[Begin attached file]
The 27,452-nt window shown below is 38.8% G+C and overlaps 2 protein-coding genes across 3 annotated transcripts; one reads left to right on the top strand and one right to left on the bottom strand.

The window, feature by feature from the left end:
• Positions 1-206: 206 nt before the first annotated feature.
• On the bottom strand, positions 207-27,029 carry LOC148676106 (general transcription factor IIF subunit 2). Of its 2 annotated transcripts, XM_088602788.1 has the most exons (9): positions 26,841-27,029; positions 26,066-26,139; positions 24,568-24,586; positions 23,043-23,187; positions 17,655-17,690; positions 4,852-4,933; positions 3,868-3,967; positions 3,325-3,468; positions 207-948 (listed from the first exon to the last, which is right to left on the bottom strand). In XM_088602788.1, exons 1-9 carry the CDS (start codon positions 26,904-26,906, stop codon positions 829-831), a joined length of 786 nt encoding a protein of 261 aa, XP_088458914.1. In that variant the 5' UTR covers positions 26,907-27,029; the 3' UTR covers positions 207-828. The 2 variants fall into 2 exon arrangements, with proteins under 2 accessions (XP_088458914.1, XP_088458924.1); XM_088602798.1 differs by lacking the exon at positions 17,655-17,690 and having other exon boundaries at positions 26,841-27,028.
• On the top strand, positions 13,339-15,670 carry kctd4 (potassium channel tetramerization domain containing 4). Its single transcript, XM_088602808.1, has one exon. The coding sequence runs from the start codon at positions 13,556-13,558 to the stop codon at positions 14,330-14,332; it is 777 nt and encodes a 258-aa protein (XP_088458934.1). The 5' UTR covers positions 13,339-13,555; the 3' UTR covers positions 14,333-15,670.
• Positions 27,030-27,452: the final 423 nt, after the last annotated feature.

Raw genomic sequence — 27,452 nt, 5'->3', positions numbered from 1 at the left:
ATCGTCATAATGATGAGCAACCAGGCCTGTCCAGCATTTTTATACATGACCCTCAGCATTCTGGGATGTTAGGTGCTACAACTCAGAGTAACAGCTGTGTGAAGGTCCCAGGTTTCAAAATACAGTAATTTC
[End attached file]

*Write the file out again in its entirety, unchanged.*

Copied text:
The 27,452-nt window shown below is 38.8% G+C and overlaps 2 protein-coding genes across 3 annotated transcripts; one reads left to right on the top strand and one right to left on the bottom strand.

The window, feature by feature from the left end:
• Positions 1-206: 206 nt before the first annotated feature.
• On the bottom strand, positions 207-27,029 carry LOC148676106 (general transcription factor IIF subunit 2). Of its 2 annotated transcripts, XM_088602788.1 has the most exons (9): positions 26,841-27,029; positions 26,066-26,139; positions 24,568-24,586; positions 23,043-23,187; positions 17,655-17,690; positions 4,852-4,933; positions 3,868-3,967; positions 3,325-3,468; positions 207-948 (listed from the first exon to the last, which is right to left on the bottom strand). In XM_088602788.1, exons 1-9 carry the CDS (start codon positions 26,904-26,906, stop codon positions 829-831), a joined length of 786 nt encoding a protein of 261 aa, XP_088458914.1. In that variant the 5' UTR covers positions 26,907-27,029; the 3' UTR covers positions 207-828. The 2 variants fall into 2 exon arrangements, with proteins under 2 accessions (XP_088458914.1, XP_088458924.1); XM_088602798.1 differs by lacking the exon at positions 17,655-17,690 and having other exon boundaries at positions 26,841-27,028.
• On the top strand, positions 13,339-15,670 carry kctd4 (potassium channel tetramerization domain containing 4). Its single transcript, XM_088602808.1, has one exon. The coding sequence runs from the start codon at positions 13,556-13,558 to the stop codon at positions 14,330-14,332; it is 777 nt and encodes a 258-aa protein (XP_088458934.1). The 5' UTR covers positions 13,339-13,555; the 3' UTR covers positions 14,333-15,670.
• Positions 27,030-27,452: the final 423 nt, after the last annotated feature.

Raw genomic sequence — 27,452 nt, 5'->3', positions numbered from 1 at the left:
ATCGTCATAATGATGAGCAACCAGGCCTGTCCAGCATTTTTATACATGACCCTCAGCATTCTGGGATGTTAGGTGCTACAACTCAGAGTAACAGCTGTGTGAAGGTCCCAGGTTTCAAAATACAGTAATTTC